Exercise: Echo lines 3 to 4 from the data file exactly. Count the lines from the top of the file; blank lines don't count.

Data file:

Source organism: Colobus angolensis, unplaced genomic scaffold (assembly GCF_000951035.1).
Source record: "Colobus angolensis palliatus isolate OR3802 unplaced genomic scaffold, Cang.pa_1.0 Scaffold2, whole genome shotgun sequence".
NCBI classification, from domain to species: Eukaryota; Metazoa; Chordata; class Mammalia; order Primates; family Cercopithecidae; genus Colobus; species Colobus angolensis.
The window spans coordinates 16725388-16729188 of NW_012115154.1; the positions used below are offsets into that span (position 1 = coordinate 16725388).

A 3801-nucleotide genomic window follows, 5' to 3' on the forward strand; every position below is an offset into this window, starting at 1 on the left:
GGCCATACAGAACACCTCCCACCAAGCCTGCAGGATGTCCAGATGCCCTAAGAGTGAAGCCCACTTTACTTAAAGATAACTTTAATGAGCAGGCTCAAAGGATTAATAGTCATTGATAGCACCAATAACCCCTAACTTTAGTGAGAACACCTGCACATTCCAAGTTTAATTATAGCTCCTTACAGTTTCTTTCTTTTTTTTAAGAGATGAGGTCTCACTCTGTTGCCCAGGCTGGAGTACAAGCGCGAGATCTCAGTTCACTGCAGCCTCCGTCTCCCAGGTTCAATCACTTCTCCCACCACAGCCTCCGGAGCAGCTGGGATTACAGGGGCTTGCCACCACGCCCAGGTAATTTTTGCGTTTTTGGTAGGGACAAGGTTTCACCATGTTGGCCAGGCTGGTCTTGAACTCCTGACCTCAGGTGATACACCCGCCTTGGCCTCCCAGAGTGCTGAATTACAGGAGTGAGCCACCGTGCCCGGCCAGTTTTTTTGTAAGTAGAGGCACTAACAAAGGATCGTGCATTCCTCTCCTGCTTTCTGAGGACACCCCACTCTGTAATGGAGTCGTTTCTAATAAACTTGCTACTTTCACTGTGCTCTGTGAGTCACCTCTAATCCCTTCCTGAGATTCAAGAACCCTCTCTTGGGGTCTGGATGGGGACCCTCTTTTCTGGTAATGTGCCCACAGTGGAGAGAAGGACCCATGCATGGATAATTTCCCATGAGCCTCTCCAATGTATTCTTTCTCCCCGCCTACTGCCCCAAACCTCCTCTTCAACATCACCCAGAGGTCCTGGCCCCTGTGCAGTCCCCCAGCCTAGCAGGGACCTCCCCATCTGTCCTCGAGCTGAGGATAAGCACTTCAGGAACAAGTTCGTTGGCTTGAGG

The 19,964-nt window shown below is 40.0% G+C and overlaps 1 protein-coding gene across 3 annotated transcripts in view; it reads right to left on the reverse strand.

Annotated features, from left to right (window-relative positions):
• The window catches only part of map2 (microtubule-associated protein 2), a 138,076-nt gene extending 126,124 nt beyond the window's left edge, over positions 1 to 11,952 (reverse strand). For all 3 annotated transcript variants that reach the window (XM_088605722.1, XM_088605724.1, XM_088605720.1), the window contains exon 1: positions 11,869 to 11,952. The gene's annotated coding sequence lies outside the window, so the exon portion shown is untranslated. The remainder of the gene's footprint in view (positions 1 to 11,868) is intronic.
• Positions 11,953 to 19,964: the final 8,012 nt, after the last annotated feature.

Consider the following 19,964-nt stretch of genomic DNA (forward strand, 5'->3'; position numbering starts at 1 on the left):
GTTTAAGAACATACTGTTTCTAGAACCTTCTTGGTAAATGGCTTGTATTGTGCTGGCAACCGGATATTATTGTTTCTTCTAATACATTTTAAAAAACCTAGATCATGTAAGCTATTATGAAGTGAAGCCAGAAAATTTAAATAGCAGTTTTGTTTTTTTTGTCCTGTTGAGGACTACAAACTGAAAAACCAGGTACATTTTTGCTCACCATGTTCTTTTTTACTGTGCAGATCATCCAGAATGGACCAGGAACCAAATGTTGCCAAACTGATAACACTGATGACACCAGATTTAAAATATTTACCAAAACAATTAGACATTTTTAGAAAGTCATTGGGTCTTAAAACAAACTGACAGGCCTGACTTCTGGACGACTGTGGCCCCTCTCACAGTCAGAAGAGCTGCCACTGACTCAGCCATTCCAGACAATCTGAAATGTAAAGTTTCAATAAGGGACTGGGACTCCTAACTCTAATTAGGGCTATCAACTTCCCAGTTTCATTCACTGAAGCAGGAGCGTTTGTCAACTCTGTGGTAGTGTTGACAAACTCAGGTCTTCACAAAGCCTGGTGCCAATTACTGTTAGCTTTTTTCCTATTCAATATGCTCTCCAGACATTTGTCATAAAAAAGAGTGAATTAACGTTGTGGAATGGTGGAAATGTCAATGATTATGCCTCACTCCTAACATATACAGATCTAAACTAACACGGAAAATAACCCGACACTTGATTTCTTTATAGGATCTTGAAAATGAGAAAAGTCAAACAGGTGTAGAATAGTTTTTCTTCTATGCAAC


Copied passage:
NCBI classification, from domain to species: Eukaryota; Metazoa; Chordata; class Mammalia; order Primates; family Cercopithecidae; genus Colobus; species Colobus angolensis.
The window spans coordinates 16725388-16729188 of NW_012115154.1; the positions used below are offsets into that span (position 1 = coordinate 16725388).